Friday, October 12, 2012
Anheuser-Busch Warm Springs Ranch - September 22, 2012
Sigrid and I toured the Anheuser-Busch Warm Springs Ranch on September 22, 2012. We had tried several times before to get reservation for a tour without success. I guess demand eased up after school started so we finally made it....one more thing off Sigrid's Bucket List.
Before the Ranch tour, we had lunch at the Blufftop Bistro near Rocheport, MO. Rocheport is about two hours east of Lee's Summit on I-70. The Bistro is part of the Bourgeois family winery operation. We posted our tour of the winery on October 19, 2011. The Bistro has a sophisticated and somewhat expensive menu. We were impressed on our first visit last year, but not so much this time. They ran out of meat for the signature dish at 1:00pm and I didn't care much for the alternatives.
They were set up for a wedding later in the afternoon. It was a beautiful day with very comfortable temperatures. As you can see from the photos, the view is spectacular. The Bistro sits on the limestone bluffs overlooking the Missouri River.
We enjoyed eating outdoors.
The wedding party started to gather for the ceremony.
The Warm Springs Ranch was only 10 minutes from the restaurant.
The Ranch was put into operation in 2008. It is the exclusive breeding location for the Budweiser Clydesdales. It covers more than 300 acres and has 10 pastures for the horses as well as a 25,000 square foot breeding barn and laboratory. Around 100 of Budweiser's 200 Clydesdales live on the Ranch when not traveling to shows. Tours cost $10/person with kids under 2 free. They can host up to 55 people on a tour. Reservations must be made at least 24 hours before the tour.
The horses are huge, 6 feet tall at the saddle and over eight feet tall at the ears. The horses are selected based on their disposition and coloring so they all match.
The Budweiser wagon first went into service on April 7, 1933 when prohibition was repealed.
Each harness weighs 130 pounds.
Here we view the inspection stalls in the breeding barn. The horses health is constantly monitored. The mares usually have one foal after another until they are retired. A mare can give birth to as many as 12 foals in a lifetime. Once their breeding life is over, they are kept as long as they live to graze and enjoy life. The normal gestation period for a Clydesdale is 13 months. In 2012, the Ranch saw 18 foals born...18 fillies and 10 colts. Excess foals are sold to other farms.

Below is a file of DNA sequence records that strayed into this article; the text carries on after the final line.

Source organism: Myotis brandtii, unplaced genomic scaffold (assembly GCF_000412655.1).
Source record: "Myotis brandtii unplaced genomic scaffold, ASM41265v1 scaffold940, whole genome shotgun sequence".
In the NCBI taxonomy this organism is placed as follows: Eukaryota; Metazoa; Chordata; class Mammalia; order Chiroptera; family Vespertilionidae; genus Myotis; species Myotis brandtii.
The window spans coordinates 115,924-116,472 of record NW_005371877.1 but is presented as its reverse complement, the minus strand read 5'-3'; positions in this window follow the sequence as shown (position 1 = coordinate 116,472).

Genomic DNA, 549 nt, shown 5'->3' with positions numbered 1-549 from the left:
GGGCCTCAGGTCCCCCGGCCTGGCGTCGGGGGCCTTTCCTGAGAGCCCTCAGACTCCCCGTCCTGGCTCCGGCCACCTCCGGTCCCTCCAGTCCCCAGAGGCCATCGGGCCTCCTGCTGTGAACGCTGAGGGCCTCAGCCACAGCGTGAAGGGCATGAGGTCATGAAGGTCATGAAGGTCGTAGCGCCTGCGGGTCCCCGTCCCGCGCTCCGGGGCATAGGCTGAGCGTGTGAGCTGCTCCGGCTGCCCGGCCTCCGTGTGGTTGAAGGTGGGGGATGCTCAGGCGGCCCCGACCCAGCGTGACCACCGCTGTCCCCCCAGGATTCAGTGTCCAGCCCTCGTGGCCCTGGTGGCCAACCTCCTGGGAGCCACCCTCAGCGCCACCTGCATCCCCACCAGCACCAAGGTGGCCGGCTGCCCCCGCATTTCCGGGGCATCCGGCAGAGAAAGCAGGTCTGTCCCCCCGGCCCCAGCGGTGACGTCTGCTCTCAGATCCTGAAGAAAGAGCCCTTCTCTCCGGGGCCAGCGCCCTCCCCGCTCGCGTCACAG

Clydesdales were first breed in Scotland as draft horses.
I don't know this ones name, but I call him "Joe".
This is the grooming area. The horses are bathed once per week. Their feet are bathed every day to maintain the white color. Heaters are available in cold weather. Hooves are trimmed as needed. The horses are not shod until it is part of a team at an event. The shoes weight 5 pounds each and have special soles for traction on city streets where the horses perform.
There are two hitch teams that operate out of the Ranch. There are strict rules for travel such as the number of miles/hours per day that they can travel, they are housed in a stable each night, and they can only be driven for two hours at a stretch without a break and exercise. While the horses are exercised, the stalls on the truck are cleaned. The trailers themselves have padded floors for the comfort of the horses and forced ventilation systems.
This foal is four months old....pretty darn big.
As always, we had a great time. This was most likely our last semi-long trip in the 350Z. It will be on Craig's List shortly. With bad knees and an arthritic back, it is just getting too hard to get in and out.